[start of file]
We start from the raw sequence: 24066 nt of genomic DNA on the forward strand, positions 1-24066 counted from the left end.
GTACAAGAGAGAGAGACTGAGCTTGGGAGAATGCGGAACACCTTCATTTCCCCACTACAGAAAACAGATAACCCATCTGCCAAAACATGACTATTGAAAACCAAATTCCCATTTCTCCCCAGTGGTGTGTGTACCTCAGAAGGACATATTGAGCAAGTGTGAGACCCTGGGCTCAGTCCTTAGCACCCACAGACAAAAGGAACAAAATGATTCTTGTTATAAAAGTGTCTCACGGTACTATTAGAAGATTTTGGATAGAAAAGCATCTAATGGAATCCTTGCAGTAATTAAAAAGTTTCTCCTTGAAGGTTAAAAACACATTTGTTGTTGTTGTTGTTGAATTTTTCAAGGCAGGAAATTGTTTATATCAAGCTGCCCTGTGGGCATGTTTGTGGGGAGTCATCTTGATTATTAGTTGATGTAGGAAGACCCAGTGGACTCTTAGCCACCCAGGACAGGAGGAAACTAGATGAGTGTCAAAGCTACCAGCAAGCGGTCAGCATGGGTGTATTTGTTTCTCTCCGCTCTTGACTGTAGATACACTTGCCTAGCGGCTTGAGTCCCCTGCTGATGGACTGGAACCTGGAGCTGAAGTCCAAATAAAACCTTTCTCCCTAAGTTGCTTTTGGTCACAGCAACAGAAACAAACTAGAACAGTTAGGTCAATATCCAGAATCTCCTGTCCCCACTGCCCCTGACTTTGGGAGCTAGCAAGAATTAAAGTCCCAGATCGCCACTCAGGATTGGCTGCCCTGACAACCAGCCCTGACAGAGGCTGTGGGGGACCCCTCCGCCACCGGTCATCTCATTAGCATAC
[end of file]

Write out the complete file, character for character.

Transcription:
We start from the raw sequence: 24066 nt of genomic DNA on the forward strand, positions 1-24066 counted from the left end.
GTACAAGAGAGAGAGACTGAGCTTGGGAGAATGCGGAACACCTTCATTTCCCCACTACAGAAAACAGATAACCCATCTGCCAAAACATGACTATTGAAAACCAAATTCCCATTTCTCCCCAGTGGTGTGTGTACCTCAGAAGGACATATTGAGCAAGTGTGAGACCCTGGGCTCAGTCCTTAGCACCCACAGACAAAAGGAACAAAATGATTCTTGTTATAAAAGTGTCTCACGGTACTATTAGAAGATTTTGGATAGAAAAGCATCTAATGGAATCCTTGCAGTAATTAAAAAGTTTCTCCTTGAAGGTTAAAAACACATTTGTTGTTGTTGTTGTTGAATTTTTCAAGGCAGGAAATTGTTTATATCAAGCTGCCCTGTGGGCATGTTTGTGGGGAGTCATCTTGATTATTAGTTGATGTAGGAAGACCCAGTGGACTCTTAGCCACCCAGGACAGGAGGAAACTAGATGAGTGTCAAAGCTACCAGCAAGCGGTCAGCATGGGTGTATTTGTTTCTCTCCGCTCTTGACTGTAGATACACTTGCCTAGCGGCTTGAGTCCCCTGCTGATGGACTGGAACCTGGAGCTGAAGTCCAAATAAAACCTTTCTCCCTAAGTTGCTTTTGGTCACAGCAACAGAAACAAACTAGAACAGTTAGGTCAATATCCAGAATCTCCTGTCCCCACTGCCCCTGACTTTGGGAGCTAGCAAGAATTAAAGTCCCAGATCGCCACTCAGGATTGGCTGCCCTGACAACCAGCCCTGACAGAGGCTGTGGGGGACCCCTCCGCCACCGGTCATCTCATTAGCATAC